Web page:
In a robust pro-life win in Kligler v. Healey, the Massachusetts Supreme Judicial Court ruled there is no right to physician-assisted suicide under the Massachusetts Constitution, nor may a physician raise a consent defense to manslaughter charges. As the Court held:

Although we recognize the paramount importance and profound significance of all end-of-life decisions, after careful consideration, we conclude that the Massachusetts Declaration of Rights does not reach so far as to protect physician-assisted suicide. We conclude as well that the law of manslaughter may prohibit physician-assisted suicide, and does so, without offending constitutional protections.

In recognizing that there is no constitutional right to suicide assistance, the Massachusetts Supreme Judicial Court acknowledged the amicus briefs filed in the case, including Americans United for Life’s (“AUL”) brief on behalf of Christian Medical & Dental Associations. AUL had worked with local counsel, Andrew Beckwith of Massachusetts Family Institute, to explain why there is no medical standard of care in assisted suicide and the Court should reject any attempt to legalize the lethal practice.

The Court further rejected the argument that since there is a right to withdraw or refuse medical treatment, then there should be a right to assisted suicide. As the Court explains, “We do not agree, but, rather, recognize an important distinction between the refusal of medical treatment and physician-assisted suicide, which lies in fundamental legal principles of cause and effect; whereas withdrawing or withholding medical care is not the primary cause of a patient’s death, physician-assisted suicide is.”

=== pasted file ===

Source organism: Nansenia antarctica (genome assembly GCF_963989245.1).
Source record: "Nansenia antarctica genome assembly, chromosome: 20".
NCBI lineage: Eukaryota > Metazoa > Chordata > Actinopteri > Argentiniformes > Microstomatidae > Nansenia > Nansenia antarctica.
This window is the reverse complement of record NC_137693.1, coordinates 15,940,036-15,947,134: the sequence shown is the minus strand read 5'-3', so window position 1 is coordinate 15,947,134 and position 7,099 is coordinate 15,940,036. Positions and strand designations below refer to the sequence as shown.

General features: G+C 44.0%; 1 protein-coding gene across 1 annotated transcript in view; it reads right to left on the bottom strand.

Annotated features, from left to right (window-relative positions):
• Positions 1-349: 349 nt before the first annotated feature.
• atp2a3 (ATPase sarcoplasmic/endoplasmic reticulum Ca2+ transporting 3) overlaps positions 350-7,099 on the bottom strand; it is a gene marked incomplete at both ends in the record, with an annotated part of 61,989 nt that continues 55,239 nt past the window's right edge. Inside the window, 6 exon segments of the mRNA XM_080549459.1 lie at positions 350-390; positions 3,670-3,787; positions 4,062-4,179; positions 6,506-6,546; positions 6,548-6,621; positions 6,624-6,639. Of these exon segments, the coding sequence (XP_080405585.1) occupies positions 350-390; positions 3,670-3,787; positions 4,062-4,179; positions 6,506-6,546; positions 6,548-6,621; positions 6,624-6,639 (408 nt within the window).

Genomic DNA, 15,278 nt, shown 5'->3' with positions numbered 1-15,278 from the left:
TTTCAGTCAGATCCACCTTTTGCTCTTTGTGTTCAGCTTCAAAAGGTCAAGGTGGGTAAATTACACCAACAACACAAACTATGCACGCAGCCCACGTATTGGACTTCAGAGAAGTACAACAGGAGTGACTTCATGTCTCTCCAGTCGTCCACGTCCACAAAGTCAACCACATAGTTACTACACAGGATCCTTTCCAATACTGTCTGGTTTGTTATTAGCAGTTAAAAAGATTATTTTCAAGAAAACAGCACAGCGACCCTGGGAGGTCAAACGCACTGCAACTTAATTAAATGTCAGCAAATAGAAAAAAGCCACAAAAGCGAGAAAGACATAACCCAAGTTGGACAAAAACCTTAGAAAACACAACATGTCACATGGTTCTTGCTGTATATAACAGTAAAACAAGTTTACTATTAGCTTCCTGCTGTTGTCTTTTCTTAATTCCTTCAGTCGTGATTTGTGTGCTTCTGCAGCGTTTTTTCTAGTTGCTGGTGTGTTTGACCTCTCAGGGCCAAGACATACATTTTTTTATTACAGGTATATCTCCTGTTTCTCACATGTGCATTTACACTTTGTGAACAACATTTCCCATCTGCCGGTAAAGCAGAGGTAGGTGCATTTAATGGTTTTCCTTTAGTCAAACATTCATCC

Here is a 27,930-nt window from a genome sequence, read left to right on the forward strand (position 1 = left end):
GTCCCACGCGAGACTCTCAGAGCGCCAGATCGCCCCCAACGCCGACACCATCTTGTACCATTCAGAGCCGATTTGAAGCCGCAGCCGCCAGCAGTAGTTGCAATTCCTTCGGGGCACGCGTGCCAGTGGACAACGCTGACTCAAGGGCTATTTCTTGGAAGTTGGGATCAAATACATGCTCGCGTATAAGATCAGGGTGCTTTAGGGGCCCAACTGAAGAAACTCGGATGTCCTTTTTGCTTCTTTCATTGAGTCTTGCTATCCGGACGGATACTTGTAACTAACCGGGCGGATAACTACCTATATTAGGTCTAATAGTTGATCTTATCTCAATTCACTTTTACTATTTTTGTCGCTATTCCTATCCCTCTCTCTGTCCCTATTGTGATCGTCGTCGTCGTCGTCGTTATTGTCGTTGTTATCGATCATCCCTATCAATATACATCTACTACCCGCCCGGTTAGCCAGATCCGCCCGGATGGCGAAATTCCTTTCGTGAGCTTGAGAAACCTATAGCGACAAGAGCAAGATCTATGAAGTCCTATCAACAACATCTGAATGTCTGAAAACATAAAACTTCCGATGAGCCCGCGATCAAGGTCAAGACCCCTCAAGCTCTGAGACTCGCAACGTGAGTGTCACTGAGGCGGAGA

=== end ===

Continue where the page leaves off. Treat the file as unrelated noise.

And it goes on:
“Suicide assistance is never acceptable medical treatment,” explains Danielle Pimentel, AUL Policy Counsel. “Physician-assisted suicide is rife with ableism and discrimination against the elderly and persons with illnesses. Statutory ‘safeguards’ cannot protect patients from coercion and abuse. The Massachusetts Supreme Judicial Court properly rejected suicide activism that would place vulnerable patients at risk.”

“This decision by the Massachusetts Supreme Judicial Court properly recognizes that physician-assisted suicide is not healthcare, but an unethical intervention to end a patient’s life,” notes Dr. Jeff Barrows, Senior VP at the Christian Medical & Dental Associations. “Legalizing physician-assisted suicide erodes the foundation of trust within the physician-patient relationship. This decision will protect that critical trust as well as vulnerable patients in Massachusetts.”

“The proponents of physician-assisted suicide seek to eliminate suffering by eliminating the sufferer,” says Andrew Beckwith, President of Massachusetts Family Institute. “Fortunately, the voters of Massachusetts rejected this evil over a decade ago, and now the highest court in the Commonwealth has confirmed that consensus.”